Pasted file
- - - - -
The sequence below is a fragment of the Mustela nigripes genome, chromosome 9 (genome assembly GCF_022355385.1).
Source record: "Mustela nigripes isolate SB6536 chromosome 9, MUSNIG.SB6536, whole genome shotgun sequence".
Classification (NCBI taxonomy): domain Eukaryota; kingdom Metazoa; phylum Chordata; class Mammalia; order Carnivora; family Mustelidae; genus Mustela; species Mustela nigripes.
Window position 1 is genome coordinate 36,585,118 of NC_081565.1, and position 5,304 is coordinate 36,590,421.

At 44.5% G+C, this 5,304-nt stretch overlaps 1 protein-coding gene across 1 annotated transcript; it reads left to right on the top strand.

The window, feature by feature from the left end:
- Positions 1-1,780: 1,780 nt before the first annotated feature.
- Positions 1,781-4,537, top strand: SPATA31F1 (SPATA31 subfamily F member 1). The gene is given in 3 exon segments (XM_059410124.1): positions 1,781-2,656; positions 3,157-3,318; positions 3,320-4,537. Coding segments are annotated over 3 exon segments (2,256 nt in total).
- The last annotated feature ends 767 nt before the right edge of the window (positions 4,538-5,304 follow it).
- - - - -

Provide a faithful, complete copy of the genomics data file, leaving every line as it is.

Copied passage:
The sequence below is a fragment of the Mustela nigripes genome, chromosome 9 (genome assembly GCF_022355385.1).
Source record: "Mustela nigripes isolate SB6536 chromosome 9, MUSNIG.SB6536, whole genome shotgun sequence".
Classification (NCBI taxonomy): domain Eukaryota; kingdom Metazoa; phylum Chordata; class Mammalia; order Carnivora; family Mustelidae; genus Mustela; species Mustela nigripes.
Window position 1 is genome coordinate 36,585,118 of NC_081565.1, and position 5,304 is coordinate 36,590,421.

At 44.5% G+C, this 5,304-nt stretch overlaps 1 protein-coding gene across 1 annotated transcript; it reads left to right on the top strand.

The window, feature by feature from the left end:
- Positions 1-1,780: 1,780 nt before the first annotated feature.
- Positions 1,781-4,537, top strand: SPATA31F1 (SPATA31 subfamily F member 1). The gene is given in 3 exon segments (XM_059410124.1): positions 1,781-2,656; positions 3,157-3,318; positions 3,320-4,537. Coding segments are annotated over 3 exon segments (2,256 nt in total).
- The last annotated feature ends 767 nt before the right edge of the window (positions 4,538-5,304 follow it).